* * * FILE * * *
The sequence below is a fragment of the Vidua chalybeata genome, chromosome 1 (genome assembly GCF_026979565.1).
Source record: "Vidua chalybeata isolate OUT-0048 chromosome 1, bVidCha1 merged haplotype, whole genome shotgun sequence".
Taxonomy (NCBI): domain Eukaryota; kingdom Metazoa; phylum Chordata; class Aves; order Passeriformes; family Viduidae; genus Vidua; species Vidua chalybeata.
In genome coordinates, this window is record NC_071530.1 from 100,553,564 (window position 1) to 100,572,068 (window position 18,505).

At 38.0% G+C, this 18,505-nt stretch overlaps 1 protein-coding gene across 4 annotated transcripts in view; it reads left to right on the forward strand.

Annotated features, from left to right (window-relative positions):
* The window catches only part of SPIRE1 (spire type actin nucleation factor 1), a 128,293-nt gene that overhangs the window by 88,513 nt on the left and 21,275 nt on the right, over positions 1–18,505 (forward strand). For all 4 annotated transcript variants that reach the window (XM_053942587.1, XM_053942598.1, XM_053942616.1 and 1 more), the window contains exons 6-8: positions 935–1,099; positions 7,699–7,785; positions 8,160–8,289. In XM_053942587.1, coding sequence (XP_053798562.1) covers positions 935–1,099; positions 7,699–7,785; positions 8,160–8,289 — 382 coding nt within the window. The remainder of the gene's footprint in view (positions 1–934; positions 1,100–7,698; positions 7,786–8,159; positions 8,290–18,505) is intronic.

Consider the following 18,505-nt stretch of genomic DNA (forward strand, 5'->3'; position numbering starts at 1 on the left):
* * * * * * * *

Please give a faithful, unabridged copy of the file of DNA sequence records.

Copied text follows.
The sequence below is a fragment of the Vidua chalybeata genome, chromosome 1 (genome assembly GCF_026979565.1).
Source record: "Vidua chalybeata isolate OUT-0048 chromosome 1, bVidCha1 merged haplotype, whole genome shotgun sequence".
Taxonomy (NCBI): domain Eukaryota; kingdom Metazoa; phylum Chordata; class Aves; order Passeriformes; family Viduidae; genus Vidua; species Vidua chalybeata.
In genome coordinates, this window is record NC_071530.1 from 100,553,564 (window position 1) to 100,572,068 (window position 18,505).

At 38.0% G+C, this 18,505-nt stretch overlaps 1 protein-coding gene across 4 annotated transcripts in view; it reads left to right on the forward strand.

Annotated features, from left to right (window-relative positions):
* The window catches only part of SPIRE1 (spire type actin nucleation factor 1), a 128,293-nt gene that overhangs the window by 88,513 nt on the left and 21,275 nt on the right, over positions 1–18,505 (forward strand). For all 4 annotated transcript variants that reach the window (XM_053942587.1, XM_053942598.1, XM_053942616.1 and 1 more), the window contains exons 6-8: positions 935–1,099; positions 7,699–7,785; positions 8,160–8,289. In XM_053942587.1, coding sequence (XP_053798562.1) covers positions 935–1,099; positions 7,699–7,785; positions 8,160–8,289 — 382 coding nt within the window. The remainder of the gene's footprint in view (positions 1–934; positions 1,100–7,698; positions 7,786–8,159; positions 8,290–18,505) is intronic.

Consider the following 18,505-nt stretch of genomic DNA (forward strand, 5'->3'; position numbering starts at 1 on the left):